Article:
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The capital murder trial of Derrill Richard “Rick” Ennis continued on Tuesday with multiple witnesses taking the stand, including a forensic analyst who said he found a DNA match between Ennis and a sample of “potential blood” and semen.
Ennis was arrested and charged in 2018 following a cold case investigation of the June 2006 disappearance of Lori Ann Slesinski of Auburn. Slesinski’s car was found engulfed in flames at the dead end of Dekalb Street in Auburn, but her body was never found.
Pete Macchia formerly worked in the DNA forensic biology unit for the Alabama Department of Forensic Sciences in the Montgomery Regional Laboratory. In 2006, he investigated the Slesinski case and looked for potential DNA evidence in her trailer.
Macchia was called to the witness stand on Tuesday, and Lee County District Attorney Jessica Ventiere asked if he found anything he thought could have been blood inside the trailer in 2006. He replied yes.
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Macchia told the jury that he swabbed the interior doorknob of the front door and ran a presumptive blood test of the sample, which returned as “possible blood.”
The process for this kind of test involves applying chemicals to the sample, Macchia said, and if it changes color “then it could be blood.”
“We refer to this as a presumptive test because it is not a confirmatory test. It just, it could be blood,” he continued.
Macchia said multiple items were sent to the Alabama Department of Forensics for testing, including the blood swab, sheets from Slesinski’s bed, DNA swabs from Ennis, and handcuffs and pants found in Ennis’s car.
Ventiere asked Macchia if he found a match for the potential blood swabbed from the door knob. Macchia replied, “Yes, there was a match.”
“Who did it match?” Ventiere asked.
“It matched to the DNA profile of Derrill R. Ellis,” Macchia said. On the report, Macchia said Ennis’ last name was misspelled as Ellis.
The sheets from Slesinski’s bed sent to the Alabama Department of Forensics were tested for blood and semen.
Macchia told Ventiere that all bodily fluids contain DNA and there are different tests for blood and semen.
Ventiere asked if any genetic materials were found on the sheets, and Macchia said they were “analyzed for the presence of semen with positive results.”
Ventiere asked if he was able to make a match to determine whose semen it was.
“Reading from the report, the major component of the DNA profile obtained from the stains on the sheet and the DNA profile of Derril R. Ellis match,” Macchia said, again referring to the mispelling of Ennis..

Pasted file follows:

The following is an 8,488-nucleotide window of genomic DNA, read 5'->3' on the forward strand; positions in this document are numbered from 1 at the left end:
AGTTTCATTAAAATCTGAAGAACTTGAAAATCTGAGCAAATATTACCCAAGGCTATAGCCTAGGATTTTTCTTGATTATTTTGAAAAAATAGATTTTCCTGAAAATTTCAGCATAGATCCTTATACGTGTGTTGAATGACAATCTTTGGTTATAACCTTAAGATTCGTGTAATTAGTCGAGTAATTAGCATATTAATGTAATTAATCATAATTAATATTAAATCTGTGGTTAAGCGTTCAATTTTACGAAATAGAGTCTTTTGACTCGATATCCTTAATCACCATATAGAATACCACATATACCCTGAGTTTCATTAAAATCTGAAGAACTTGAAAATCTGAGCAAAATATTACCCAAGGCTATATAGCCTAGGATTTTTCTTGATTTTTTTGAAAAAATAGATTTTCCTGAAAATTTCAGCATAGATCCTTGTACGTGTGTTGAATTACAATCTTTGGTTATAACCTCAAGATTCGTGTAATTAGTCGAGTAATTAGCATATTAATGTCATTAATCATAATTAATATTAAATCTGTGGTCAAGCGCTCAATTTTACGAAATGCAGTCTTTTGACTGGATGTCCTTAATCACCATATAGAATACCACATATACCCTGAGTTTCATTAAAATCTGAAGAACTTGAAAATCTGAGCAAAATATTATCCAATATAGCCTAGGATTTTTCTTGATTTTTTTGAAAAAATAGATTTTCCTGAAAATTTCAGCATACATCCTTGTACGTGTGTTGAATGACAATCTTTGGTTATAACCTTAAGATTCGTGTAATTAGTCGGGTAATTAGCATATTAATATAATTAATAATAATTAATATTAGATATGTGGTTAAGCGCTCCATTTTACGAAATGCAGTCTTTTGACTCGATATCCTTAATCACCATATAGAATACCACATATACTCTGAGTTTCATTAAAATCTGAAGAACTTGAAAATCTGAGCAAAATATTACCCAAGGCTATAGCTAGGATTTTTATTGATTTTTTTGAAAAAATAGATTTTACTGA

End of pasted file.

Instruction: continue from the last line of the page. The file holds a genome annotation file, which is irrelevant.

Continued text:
A pair of pants found in Ennis’s vehicle was also tested, but the results came back negative for “presumptive blood.”
The fur-lined handcuffs were also tested and Macchia said they came back negative for blood and semen.
The next individual to take the stand who was involved in the forensic analysis with the case was Jason Kokoszka, who was the chief of the forensic biology section in the Mobile Laboratory at the Alabama Department of Forensic Sciences from 2005 until 2017.
While on the stand, Kokosza confirmed what Macchia said about the DNA tests matching Ennis.
“The combination of genetic traits detected in a major component of Item 23, which is the stains on the fitted sheet, occurs in approximately one of 6.66 quadrillion random unrelated Caucasian individuals. In one of 69 quadrillion random unrelated African American individuals, and with a high degree of confidence Mr. Ennis or his identical twin is the source of the genetic traits previously detected in that major component of Item 23,” Kokoszka said.
Earlier on Tuesday morning a former Auburn police officer took the stand and told the jury what he saw while investigating the case in 2006.
Lee Hodge, an officer with the Auburn Police Department from 1980 until he retired in 2008, said he was on duty when the police department received the missing person report on Tuesday, June 13, 2006. He went to Slesinski’s mobile home located at Ridgewood Trailer Park in Auburn and the site where her vehicle was found.
When Hodge first arrived at the trailer, he told Ventiere he remembered seeing Slesinski’s family, friends and coworkers there.
Ventiere asked if he saw Ennis there and Hodge replied no.
Hodge said he noticed the door to the trailer “looked like it could have been forced” open and the door looked “splintered and damaged.” He also told the jury that the damage looked “fresh.”
Ventiere brought a poster diagram of Slesinski’s trailer and put it on an easel next to the stand for Hodge to explain to the jury the layout of the trailer.
Hodge stood up to point to the door he entered and had Ventiere label the rooms inside. The front door opened up into the living room area. To the right was the second bedroom that Hodge said could have been used for office or storage space. To the left was the kitchen and a hallway that led to Slesinski’s bedroom and bathroom.